As a cis person, your mere presence may well make trans* people uncomfortable, as it is nigh impossible to create a space totally isolated from the oppressive forces of mainstream society. Thus, as an ally you should be willing to make yourself uncomfortable to make trans* people comfortable. Furthermore, rather than just not obstructing trans* liberation, you should bear some of the weight of the struggle, being a campaigner in your own right, while still allowing trans* people to take the lead in their own liberation. I’m not saying that everyone should do this. What I am saying is that if you want me to consider you an "ally", you must.

So here are some things I think you can do to be a true ally. I write this with particular reference to being a cis ally of trans* people, but it’s my intention that the items on this list be adaptable to deal with other axes of oppression.

  • Adopt and Internalise Anti-Cis Memes: You know stuff like Die Cis Scum? That’s about you. Until proven otherwise, you are scum to me, and you need to respect my right to see you that way. You need to be almost sorry for not being trans*, because that is what keeps your experience apart from mine and prevents you from being able to see the world through my eyes.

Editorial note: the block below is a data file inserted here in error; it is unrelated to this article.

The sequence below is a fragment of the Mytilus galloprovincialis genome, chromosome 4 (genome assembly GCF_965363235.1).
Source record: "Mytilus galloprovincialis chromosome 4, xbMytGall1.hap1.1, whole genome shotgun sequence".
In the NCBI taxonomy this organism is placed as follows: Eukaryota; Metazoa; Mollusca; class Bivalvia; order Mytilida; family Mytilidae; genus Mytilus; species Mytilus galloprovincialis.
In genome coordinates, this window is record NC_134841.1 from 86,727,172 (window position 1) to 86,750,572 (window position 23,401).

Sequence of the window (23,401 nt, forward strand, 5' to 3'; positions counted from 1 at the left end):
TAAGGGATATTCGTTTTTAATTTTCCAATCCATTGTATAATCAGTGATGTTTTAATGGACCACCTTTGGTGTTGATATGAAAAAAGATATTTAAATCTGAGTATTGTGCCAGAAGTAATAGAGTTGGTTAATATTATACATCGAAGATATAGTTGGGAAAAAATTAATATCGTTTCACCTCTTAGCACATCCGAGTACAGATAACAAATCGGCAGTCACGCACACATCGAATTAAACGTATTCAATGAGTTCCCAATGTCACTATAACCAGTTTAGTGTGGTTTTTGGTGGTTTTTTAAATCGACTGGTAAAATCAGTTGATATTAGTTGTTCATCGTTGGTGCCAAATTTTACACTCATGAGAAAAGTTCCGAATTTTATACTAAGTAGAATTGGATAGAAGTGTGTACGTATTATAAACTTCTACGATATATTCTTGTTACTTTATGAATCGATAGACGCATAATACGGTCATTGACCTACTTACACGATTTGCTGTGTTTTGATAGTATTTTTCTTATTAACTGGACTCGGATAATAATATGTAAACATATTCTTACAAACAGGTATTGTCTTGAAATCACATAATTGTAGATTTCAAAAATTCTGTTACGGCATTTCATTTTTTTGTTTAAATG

• Always Consider Yourself Wrong Until Proven Right: If I disagree with you about a trans* issue? I’m right, and you’re wrong. If I disagree with you about whether something is a trans* issue? I’m right, and you’re wrong. You don’t get to argue with me. You get to ask questions about my position, and I get to decide whether to answer them. If I’m interested in a debate, I’ll tell you. Otherwise, you have to trust me on my ability to understand my own liberation.
  • Always Call Out Other Cis People On Their Transphobia: At the biggest estimates, there is one transgender person for every 99 cis people. That’s absolutely ridiculous. That means if cis people say something fucked up once a week, on average trans* people need to call them out on it 14 times a day each. That’s once every 100 minutes. I don’t have time for that. You do it.
  • Campaign for an End to Transphobia and Transphobic Practices: Again. My energy reserves are limited and I can’t do it all. You need to help. And if I tell you you’re doing it wrong, you need to listen and fix it.